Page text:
Home / Chinese Herb / CUSCUTA [菟丝子, TU SI ZI]


Name : Cuscutadodderpic_new_opt

Chinese Name : Tu si zi

Latin Name : Semen cuscutae


This herb is the dried, ripe seeds of Cuscuta chinesis Lam. of the family Convolvulaceae. The plant grows mainly in the Hebei, Henan, Jilin, Liaoning, and Shandong provinces of China. The seeds are collected in the autumn after they have ripened. They are dried in the sun and used unprocessed.

Diaphoretic, demulcent tonic, and aphrodisiac properties are ascribed to cuscuta seeds. They are  administered in cases of gonorrhea, incontinence, and leukorrhea, and as a nostrum in case of cross-birth (fetal position problem). If taken for a long time, they brighten the eyes, enliven the body, and prolong life.

Cuscuta is used to replenish the liver and kidneys, to prevent miscarriage, improve eyesight, and to treat sexual debility, impotence and nocturnal emission.

Use of Cuscuta in TCM

Slightly pungent and sweet in taste, and warm, it acts on the kidney, liver, and spleen meridians.

Effects, Medicinal Uses, and Combinations

  1. Replenishes the liver and kidneys, and provides gonadotrophic action: for impotence, premature ejaculation, nocturnal emission, and tinnitus, cuscuta is combined with Chinese schisandra fruit, rubus, lycium fruit, and plantago seed, as in Wu Zi Yan Zong Wan.
  2. Nourishes the liver and enhances eyesight: to improve eyesight, cuscuta is often used with lycium fruit, processed rehmannia, chrysanthemum, and ligustrum fruit.
  3. Invigorates the kidneys and prevents misscarriage: to improve general weakness of kidneys and liver during pregnancy and prevent miscarriage, cuscuta (15 g) is prescribed with Chinese yam (9 g), dipsacus root (9 g), white atractylodes (12 g), and loranthus (15 g) in a decoction.


In a decoction of 6 to 15 g


People with symptoms of yin deficiency, hyperactive yang, constipation and scanty yellow urine should use the herb with caution.

Side Effects and Toxicity

No undersirable side effects or toxicity were reported at the therapeutic dose in classical Chinese materia medica. Toxicological studies show LD50 of the ethanolic extract of the herb was 2.465 g/kg in mice by subcutaneos administration. No toxic reactions were observed at un oral dose of 30 to 40 g/kg.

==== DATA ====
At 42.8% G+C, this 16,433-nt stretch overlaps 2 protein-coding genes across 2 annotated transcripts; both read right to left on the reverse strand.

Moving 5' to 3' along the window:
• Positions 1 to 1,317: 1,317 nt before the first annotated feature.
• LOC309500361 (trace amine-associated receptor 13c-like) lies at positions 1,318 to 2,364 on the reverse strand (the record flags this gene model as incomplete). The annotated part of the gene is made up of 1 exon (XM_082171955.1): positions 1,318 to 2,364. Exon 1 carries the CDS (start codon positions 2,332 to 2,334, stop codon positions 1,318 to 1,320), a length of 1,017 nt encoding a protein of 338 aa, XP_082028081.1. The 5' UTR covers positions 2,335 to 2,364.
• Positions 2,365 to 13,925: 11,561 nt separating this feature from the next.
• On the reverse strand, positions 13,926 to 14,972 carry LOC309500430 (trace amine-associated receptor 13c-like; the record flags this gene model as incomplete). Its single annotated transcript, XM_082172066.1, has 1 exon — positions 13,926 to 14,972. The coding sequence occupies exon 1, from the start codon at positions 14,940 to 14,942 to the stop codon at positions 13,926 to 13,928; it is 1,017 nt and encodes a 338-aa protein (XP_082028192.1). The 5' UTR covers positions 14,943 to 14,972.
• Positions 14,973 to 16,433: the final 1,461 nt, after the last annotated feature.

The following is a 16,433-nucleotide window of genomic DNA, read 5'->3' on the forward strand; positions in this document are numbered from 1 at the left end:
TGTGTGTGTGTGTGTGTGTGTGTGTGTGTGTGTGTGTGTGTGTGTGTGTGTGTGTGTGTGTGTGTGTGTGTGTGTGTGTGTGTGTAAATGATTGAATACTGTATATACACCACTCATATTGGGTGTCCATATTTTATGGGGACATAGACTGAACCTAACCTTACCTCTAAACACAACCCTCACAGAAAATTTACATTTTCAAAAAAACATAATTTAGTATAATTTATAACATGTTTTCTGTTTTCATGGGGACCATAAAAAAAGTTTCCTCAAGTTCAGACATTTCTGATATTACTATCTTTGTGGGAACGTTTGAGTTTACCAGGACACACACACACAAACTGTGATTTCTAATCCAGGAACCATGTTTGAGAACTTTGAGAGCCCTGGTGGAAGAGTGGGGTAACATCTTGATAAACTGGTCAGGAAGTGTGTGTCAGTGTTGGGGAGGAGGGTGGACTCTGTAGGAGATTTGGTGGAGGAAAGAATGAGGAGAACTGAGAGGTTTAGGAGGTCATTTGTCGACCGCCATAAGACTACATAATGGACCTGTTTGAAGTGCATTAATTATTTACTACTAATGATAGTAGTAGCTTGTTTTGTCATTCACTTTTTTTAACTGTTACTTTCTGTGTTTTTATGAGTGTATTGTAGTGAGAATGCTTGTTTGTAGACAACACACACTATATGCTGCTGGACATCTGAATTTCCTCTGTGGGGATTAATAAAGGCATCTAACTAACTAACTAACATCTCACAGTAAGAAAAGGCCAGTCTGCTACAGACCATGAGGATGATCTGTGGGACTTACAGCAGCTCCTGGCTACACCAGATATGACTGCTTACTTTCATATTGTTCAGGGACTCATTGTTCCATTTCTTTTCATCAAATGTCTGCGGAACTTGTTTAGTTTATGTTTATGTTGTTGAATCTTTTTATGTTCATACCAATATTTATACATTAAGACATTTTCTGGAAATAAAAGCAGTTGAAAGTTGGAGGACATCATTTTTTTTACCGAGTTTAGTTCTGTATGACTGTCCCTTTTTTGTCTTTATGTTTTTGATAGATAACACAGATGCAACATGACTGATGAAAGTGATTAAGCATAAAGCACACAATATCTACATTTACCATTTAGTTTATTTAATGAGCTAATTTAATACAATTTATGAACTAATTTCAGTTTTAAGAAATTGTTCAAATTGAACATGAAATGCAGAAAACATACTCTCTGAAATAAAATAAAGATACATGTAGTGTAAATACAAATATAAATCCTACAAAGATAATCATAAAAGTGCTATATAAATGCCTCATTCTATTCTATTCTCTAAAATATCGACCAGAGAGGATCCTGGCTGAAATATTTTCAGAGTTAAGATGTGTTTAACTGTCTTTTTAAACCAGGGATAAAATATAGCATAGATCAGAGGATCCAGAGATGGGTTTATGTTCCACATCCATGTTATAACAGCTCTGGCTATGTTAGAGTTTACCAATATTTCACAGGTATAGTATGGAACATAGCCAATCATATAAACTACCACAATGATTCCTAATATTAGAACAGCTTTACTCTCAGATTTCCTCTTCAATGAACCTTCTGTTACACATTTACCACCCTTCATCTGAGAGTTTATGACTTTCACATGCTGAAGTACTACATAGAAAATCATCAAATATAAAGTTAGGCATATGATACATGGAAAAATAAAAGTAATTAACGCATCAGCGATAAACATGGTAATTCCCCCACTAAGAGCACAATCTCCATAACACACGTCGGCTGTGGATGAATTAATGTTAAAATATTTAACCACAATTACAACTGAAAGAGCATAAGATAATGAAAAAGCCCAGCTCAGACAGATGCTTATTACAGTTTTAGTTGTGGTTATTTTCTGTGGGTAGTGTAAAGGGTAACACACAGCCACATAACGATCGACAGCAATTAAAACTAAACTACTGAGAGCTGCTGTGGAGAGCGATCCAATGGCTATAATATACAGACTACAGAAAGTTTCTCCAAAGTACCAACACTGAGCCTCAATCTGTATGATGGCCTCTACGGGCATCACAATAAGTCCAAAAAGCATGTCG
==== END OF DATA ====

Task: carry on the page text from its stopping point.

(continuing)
Chemical Constituents

Cuscuta seeds contain flavonoids, compounds, quercetin, quercetin-3-0-galactoside, quecetin-3-0-apiosy-galactoside, kaempferol, astragalin, and hypetrin, lignans, cuscutosides A and B, and other gylcosides, arbutin, chlorogenic acid, caffeic acid, and p-coumaric acid. Other ingredients include cholesterol, campesterol, beta-sitosterol, vitamin A, and acylated trisaccharides cus-1 and cus-2.

Pharmacology Findings

Cuscuta seed is imrhunostimulating, gonadotrophic, anticataract, anticarcinogenic, uterus contracting, cardiotonic, hypotensive, and antimicrobial.

  1. An intragastric administration of the 85 percent alcoholic extract of the seeds to mice with burn injuries increased the serum hemolysin level and the phagocytosis of peritoneal macrophages. The serum colony-stimulating factor (CSF) level was significantly elevated in dose-dependent manner in mice receiving a single dose or five intraperitoneal doses of 1.6 to 25.6 mg/kg of the alcoholic extract of the seeds.
  2. Oral administration of 10 g/kg of the herb’s decoction to rats increased the weight of the lobus anterior of hypophyseos, the ovary, and the uterus. It also increased the functions of the ovarian hcG/LH receptor.
  3. An oral dose of 1 g/kg three times a week as a decoction markedly delayed the apperance and retarded the growth of papillomas and the incidence of carcinoma in mice.
  4. Other actions: cuscuta seed increased cardiac blood flow, enlarged blood vessels, and was antidiuretic.